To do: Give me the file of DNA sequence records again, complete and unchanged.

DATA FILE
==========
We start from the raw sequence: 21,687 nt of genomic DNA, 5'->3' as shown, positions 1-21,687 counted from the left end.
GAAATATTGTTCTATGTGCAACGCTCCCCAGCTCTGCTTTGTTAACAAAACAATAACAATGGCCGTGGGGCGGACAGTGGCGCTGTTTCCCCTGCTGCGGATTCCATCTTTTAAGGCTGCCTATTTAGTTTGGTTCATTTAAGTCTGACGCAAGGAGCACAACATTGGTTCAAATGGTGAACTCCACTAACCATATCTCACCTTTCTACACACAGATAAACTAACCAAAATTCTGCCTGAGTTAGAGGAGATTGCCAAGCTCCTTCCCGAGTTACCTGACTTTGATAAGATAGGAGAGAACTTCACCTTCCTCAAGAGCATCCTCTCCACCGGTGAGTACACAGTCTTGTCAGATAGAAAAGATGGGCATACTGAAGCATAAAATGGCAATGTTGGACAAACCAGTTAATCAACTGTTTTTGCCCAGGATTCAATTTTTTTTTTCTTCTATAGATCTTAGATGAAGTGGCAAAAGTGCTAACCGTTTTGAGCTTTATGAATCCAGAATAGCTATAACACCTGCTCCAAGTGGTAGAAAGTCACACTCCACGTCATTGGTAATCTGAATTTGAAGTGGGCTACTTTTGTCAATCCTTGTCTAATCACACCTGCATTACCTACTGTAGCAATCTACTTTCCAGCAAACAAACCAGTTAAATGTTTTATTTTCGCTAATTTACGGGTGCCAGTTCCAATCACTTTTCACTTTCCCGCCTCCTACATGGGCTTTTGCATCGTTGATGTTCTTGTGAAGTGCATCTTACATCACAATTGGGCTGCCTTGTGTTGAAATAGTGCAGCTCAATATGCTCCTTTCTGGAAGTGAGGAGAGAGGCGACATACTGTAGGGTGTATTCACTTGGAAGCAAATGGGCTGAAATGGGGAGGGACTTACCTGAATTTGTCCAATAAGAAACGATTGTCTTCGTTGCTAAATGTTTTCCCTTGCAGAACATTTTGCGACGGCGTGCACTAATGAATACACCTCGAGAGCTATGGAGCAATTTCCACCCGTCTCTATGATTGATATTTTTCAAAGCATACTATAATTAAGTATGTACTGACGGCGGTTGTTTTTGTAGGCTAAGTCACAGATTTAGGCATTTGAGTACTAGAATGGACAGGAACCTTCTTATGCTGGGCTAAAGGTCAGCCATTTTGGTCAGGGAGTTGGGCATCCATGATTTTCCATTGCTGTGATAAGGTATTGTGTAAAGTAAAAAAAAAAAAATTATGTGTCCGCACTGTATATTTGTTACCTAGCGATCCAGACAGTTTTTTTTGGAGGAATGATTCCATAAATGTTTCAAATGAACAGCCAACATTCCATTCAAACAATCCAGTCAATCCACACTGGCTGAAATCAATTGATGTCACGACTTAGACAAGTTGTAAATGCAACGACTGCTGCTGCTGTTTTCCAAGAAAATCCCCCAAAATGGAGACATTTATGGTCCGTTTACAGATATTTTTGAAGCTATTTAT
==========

We start from the raw sequence: 21,687 nt of genomic DNA, 5'->3' as shown, positions 1-21,687 counted from the left end.
GAAATATTGTTCTATGTGCAACGCTCCCCAGCTCTGCTTTGTTAACAAAACAATAACAATGGCCGTGGGGCGGACAGTGGCGCTGTTTCCCCTGCTGCGGATTCCATCTTTTAAGGCTGCCTATTTAGTTTGGTTCATTTAAGTCTGACGCAAGGAGCACAACATTGGTTCAAATGGTGAACTCCACTAACCATATCTCACCTTTCTACACACAGATAAACTAACCAAAATTCTGCCTGAGTTAGAGGAGATTGCCAAGCTCCTTCCCGAGTTACCTGACTTTGATAAGATAGGAGAGAACTTCACCTTCCTCAAGAGCATCCTCTCCACCGGTGAGTACACAGTCTTGTCAGATAGAAAAGATGGGCATACTGAAGCATAAAATGGCAATGTTGGACAAACCAGTTAATCAACTGTTTTTGCCCAGGATTCAATTTTTTTTTTCTTCTATAGATCTTAGATGAAGTGGCAAAAGTGCTAACCGTTTTGAGCTTTATGAATCCAGAATAGCTATAACACCTGCTCCAAGTGGTAGAAAGTCACACTCCACGTCATTGGTAATCTGAATTTGAAGTGGGCTACTTTTGTCAATCCTTGTCTAATCACACCTGCATTACCTACTGTAGCAATCTACTTTCCAGCAAACAAACCAGTTAAATGTTTTATTTTCGCTAATTTACGGGTGCCAGTTCCAATCACTTTTCACTTTCCCGCCTCCTACATGGGCTTTTGCATCGTTGATGTTCTTGTGAAGTGCATCTTACATCACAATTGGGCTGCCTTGTGTTGAAATAGTGCAGCTCAATATGCTCCTTTCTGGAAGTGAGGAGAGAGGCGACATACTGTAGGGTGTATTCACTTGGAAGCAAATGGGCTGAAATGGGGAGGGACTTACCTGAATTTGTCCAATAAGAAACGATTGTCTTCGTTGCTAAATGTTTTCCCTTGCAGAACATTTTGCGACGGCGTGCACTAATGAATACACCTCGAGAGCTATGGAGCAATTTCCACCCGTCTCTATGATTGATATTTTTCAAAGCATACTATAATTAAGTATGTACTGACGGCGGTTGTTTTTGTAGGCTAAGTCACAGATTTAGGCATTTGAGTACTAGAATGGACAGGAACCTTCTTATGCTGGGCTAAAGGTCAGCCATTTTGGTCAGGGAGTTGGGCATCCATGATTTTCCATTGCTGTGATAAGGTATTGTGTAAAGTAAAAAAAAAAAAATTATGTGTCCGCACTGTATATTTGTTACCTAGCGATCCAGACAGTTTTTTTTGGAGGAATGATTCCATAAATGTTTCAAATGAACAGCCAACATTCCATTCAAACAATCCAGTCAATCCACACTGGCTGAAATCAATTGATGTCACGACTTAGACAAGTTGTAAATGCAACGACTGCTGCTGCTGTTTTCCAAGAAAATCCCCCAAAATGGAGACATTTATGGTCCGTTTACAGATATTTTTGAAGCTATTTAT